How to Get Along With Difficult Co-workers, The Advocate


Greenwich author's new book tells how to get along with difficult co-workers

By Julie Fishman-Lapin
Staff Writer 
November 11, 2005
Chances are that at some point during your career you'll find yourself working with an abusive boss, a toxic co-worker or a frustrating subordinate.

Workplace relationships can certainly be complex, ranging from dramatic feuding to quiet resentment that rarely leaves the cubicle.

But it doesn't have to be that way, says best-selling author Julie Jansen, the Stamford-based career coach who has parlayed her experience working with some of the nation's top executives onto her newest book, "You Want Me to Work with Who? Eleven Keys to a Stress-Free, Satisfying and Successful Wok Life No Matter Who You Work With" (Penguin Books, $14).

This is her first book since " I Don't Know What I Want, But I Know It's Not This: A Step-by-step Guide to Finding Gratifying Work," which is in its 12th printing and helped catapult Jansen's career as a national speaker, career coach and corporate trainer.

"So many people I meet through my work and travels say, 'I would love my job if it wasn't for these other people,'" said Jansen, a Greenwich resident. Her book hits stores at the beginning of next year.

One of the biggest causes of workplace stress is the inability of co-workers to get along with each other, she said.

Though it's easy to pass the blame when dealing with a difficult colleague, Jansen said the book's overall theme is that "it's up to you to get along with others."

Jansen offers readers 11 key characteristics to help manage relationships -- confidence, curiosity, decisiveness, empathy, flexibility, humor, intelligence, optimism, perseverance, respect, and self-awareness. She devotes a chapter to each, giving tips on how to deal with people who lack one or several of these characteristics, as well as providing self-assessment exercises to help people recognize their own weaknesses.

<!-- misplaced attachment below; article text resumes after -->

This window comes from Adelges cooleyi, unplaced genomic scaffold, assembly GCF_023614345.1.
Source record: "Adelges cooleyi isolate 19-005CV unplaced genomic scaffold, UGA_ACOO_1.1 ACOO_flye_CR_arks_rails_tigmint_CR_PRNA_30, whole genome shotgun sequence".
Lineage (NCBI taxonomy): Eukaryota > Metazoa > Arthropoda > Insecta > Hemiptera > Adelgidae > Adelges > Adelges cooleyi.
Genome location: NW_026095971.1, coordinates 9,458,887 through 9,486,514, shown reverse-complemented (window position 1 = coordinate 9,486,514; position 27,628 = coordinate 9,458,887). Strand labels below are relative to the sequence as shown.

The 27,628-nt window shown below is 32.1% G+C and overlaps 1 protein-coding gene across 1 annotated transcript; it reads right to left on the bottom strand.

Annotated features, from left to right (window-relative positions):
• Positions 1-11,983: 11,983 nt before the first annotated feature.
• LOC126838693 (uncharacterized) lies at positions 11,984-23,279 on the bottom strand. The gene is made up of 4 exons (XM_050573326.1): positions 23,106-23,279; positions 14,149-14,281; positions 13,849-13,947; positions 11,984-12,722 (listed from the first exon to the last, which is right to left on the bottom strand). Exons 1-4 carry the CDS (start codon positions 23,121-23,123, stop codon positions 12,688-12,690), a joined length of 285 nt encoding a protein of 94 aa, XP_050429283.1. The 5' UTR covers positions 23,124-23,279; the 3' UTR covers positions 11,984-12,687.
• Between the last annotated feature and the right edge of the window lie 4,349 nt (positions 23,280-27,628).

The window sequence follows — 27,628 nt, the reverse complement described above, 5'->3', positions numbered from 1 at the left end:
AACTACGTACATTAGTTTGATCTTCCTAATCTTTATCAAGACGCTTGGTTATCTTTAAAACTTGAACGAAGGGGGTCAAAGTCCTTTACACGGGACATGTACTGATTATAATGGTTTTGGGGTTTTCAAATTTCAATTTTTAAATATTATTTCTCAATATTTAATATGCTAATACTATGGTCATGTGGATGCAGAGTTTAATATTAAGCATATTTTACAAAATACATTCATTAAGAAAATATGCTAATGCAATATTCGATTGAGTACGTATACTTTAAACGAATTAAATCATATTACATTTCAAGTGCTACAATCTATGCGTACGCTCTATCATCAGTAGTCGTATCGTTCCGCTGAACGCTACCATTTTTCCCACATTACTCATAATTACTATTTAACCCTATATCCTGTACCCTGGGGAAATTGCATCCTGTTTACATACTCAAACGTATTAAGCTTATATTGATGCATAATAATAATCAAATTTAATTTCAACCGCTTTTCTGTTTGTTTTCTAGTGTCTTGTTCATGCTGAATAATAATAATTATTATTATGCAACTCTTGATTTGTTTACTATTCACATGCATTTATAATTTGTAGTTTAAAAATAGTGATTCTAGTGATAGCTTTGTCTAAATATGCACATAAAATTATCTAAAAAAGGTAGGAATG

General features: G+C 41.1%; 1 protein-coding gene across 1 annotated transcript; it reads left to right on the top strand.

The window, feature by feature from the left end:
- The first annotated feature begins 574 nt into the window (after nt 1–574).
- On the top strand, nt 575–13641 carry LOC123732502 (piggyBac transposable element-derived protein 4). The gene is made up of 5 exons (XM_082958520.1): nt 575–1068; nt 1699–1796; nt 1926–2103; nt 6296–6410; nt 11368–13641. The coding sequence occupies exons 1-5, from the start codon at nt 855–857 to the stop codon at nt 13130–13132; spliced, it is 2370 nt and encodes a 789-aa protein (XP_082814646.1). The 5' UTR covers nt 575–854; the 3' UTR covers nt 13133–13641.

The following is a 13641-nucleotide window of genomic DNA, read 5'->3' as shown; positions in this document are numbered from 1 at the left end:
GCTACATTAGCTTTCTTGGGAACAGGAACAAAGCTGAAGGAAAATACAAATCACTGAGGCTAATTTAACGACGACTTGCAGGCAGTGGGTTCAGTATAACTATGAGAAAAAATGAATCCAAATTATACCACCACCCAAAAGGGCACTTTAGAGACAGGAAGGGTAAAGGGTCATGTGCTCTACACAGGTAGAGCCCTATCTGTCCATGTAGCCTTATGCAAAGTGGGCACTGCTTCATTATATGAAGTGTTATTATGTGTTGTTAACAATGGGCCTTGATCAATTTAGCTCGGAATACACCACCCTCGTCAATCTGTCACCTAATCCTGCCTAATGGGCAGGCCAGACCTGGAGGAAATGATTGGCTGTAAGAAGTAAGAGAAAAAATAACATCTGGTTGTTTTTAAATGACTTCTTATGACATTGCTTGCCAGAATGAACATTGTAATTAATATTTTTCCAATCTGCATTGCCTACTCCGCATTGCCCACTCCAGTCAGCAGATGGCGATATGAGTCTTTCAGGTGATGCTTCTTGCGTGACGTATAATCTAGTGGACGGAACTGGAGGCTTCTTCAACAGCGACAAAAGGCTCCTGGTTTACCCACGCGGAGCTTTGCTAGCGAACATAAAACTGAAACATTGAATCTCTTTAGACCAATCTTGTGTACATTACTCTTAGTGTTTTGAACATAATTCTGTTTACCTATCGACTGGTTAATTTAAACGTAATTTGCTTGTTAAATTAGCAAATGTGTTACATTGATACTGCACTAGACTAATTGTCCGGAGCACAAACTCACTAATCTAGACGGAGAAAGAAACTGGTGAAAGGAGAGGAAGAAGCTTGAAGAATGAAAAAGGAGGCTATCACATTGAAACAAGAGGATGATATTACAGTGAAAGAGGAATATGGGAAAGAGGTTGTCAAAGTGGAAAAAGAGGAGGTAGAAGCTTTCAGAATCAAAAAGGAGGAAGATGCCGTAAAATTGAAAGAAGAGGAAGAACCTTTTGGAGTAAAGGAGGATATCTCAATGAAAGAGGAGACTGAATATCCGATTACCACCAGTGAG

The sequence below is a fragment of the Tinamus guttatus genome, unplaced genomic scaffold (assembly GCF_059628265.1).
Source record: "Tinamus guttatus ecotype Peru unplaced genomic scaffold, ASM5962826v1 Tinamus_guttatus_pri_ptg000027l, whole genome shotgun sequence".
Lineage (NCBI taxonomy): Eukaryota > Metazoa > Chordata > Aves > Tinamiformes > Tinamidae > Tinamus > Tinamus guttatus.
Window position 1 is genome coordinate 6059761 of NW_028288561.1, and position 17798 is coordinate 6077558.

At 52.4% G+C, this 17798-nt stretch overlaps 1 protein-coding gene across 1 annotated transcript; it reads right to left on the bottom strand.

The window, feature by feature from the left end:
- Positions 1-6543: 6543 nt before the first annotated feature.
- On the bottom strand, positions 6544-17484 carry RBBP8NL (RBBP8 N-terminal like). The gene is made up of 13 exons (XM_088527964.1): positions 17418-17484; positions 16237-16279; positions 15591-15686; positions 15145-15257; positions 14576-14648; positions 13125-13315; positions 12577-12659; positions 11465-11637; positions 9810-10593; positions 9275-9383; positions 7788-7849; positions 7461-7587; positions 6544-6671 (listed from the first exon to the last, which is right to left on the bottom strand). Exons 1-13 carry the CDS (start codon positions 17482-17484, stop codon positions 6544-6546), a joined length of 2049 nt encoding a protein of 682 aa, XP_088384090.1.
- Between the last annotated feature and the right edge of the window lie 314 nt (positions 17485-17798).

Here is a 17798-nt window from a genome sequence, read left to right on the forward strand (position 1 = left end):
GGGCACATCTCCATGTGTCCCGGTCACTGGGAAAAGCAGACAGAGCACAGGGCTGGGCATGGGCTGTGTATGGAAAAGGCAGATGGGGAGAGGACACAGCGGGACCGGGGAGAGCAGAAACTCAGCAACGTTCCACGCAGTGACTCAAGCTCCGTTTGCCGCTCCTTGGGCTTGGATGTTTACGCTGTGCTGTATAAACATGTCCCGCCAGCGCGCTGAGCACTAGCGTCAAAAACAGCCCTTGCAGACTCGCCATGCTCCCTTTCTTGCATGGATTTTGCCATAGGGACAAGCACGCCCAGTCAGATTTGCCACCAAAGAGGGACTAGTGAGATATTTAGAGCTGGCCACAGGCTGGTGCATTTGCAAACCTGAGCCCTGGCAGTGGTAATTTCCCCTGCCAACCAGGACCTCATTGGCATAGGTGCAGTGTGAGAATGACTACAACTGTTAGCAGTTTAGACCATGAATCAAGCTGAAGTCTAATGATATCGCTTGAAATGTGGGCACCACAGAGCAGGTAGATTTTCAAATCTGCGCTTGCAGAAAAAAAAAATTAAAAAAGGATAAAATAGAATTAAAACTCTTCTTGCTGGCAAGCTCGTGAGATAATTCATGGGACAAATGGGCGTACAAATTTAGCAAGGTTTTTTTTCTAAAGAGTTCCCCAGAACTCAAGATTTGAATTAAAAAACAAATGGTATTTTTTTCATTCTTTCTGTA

"Relationships are about two people, they are never just one-sided," she said. "The better person you are, the better able you will be to deal with difficult people."

Jansen tackles topics ranging from workplace bullies to the co-worker who doesn't know how to make a decision.

"People are looking for tactical, practical, what-do-I-do-exactly kind of advice," she said. And in an effort to do that, Jansen gives readers actual scripts on how to deal with peers, subordinates and the boss.

"You can't deal with a difficult boss who is inflexible the same way you deal with a peer," she said.

On the matter of inflexibility, Jansen writes that a peer should document each time a co-worker is inflexible, then schedule a meeting to discuss how the behavior affects the work relationship. The same issue with a subordinate means giving that employee constructive feedback about how behavior interferes with business.

The more difficult conversation is the one with an inflexible boss. Jansen recommends not arguing with a senior manager, but instead compliment him and ask if he'd be interested in hearing some new ideas in the future.

"An inflexible person is very interested in being in control of a situation, so it's imperative not to make him feel as if his control is slipping," Jansen writes.

Dealing with challenging workplace relationships is the new hot topic, said Stephen Viscusi, host of the nationally syndicated radio call-in show "On the Job," and author of a book by the same name.

"You go to work and it used to be that people would just complain about their boss, now it's about their co-workers," Viscusi said.

People are annoyed about everything from co-worker taking credit for projects they didn't do to the guy in the next cubicle who has an annoying cell phone ring.

"I tell people when it is a peer, I really think it's important to be direct and to share your feelings immediately," he said. "It happens to be the easiest problem in the workforce to confront. People don't realize it is as simple as opening up your mouth when you are dealing with someone who is an equal or a subordinate."

Copyright © 2005, Southern Connecticut Newspapers, Inc